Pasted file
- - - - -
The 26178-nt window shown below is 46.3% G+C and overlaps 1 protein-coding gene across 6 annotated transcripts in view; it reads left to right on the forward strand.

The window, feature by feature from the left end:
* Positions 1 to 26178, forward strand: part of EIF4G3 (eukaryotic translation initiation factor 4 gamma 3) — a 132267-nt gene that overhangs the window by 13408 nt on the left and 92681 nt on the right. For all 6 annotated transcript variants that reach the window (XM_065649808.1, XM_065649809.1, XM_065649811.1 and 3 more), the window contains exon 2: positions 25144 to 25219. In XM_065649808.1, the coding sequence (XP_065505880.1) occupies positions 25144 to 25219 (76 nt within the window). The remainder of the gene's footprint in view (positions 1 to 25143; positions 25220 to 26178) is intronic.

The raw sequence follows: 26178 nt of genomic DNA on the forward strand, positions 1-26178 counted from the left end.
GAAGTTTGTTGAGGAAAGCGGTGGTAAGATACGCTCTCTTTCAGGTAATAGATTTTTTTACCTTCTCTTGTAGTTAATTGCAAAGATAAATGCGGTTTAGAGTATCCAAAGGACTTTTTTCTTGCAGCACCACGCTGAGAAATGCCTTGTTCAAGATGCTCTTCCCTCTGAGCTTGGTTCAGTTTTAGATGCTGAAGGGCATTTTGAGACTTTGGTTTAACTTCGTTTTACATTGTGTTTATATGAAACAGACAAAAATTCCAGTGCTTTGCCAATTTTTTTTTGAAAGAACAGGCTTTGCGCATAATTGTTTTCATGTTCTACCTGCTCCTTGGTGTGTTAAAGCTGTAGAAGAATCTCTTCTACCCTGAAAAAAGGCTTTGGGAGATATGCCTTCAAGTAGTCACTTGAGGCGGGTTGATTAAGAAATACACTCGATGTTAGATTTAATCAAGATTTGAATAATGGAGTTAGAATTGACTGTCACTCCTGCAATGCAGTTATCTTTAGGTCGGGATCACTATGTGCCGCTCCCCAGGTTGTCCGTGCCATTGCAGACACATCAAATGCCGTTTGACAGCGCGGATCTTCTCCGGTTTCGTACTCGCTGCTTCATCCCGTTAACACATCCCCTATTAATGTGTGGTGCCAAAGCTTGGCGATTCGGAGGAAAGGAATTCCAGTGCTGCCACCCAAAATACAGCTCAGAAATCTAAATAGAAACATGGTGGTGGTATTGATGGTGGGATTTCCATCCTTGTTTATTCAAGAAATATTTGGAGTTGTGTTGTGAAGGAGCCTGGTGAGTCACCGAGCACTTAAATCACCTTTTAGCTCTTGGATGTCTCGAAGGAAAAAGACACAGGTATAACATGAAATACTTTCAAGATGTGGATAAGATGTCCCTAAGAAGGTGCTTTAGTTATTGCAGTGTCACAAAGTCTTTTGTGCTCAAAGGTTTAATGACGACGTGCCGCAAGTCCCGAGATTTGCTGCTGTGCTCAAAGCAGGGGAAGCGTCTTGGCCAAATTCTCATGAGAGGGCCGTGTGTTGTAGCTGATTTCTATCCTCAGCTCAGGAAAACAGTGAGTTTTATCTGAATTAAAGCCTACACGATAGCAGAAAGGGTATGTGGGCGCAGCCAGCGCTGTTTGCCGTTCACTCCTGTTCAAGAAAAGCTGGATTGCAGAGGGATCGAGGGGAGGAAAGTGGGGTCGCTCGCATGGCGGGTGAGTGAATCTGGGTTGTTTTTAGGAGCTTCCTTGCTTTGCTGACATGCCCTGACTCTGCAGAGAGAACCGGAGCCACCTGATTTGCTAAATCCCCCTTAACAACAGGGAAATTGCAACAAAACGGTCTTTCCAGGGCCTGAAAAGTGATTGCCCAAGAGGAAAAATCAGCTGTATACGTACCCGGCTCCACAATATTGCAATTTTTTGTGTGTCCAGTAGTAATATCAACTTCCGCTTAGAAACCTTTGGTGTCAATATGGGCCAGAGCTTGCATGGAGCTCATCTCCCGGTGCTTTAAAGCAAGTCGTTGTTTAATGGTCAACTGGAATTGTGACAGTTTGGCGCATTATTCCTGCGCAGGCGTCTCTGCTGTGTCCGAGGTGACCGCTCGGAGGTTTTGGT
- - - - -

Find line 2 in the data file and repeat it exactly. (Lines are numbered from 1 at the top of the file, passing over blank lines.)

The window, feature by feature from the left end: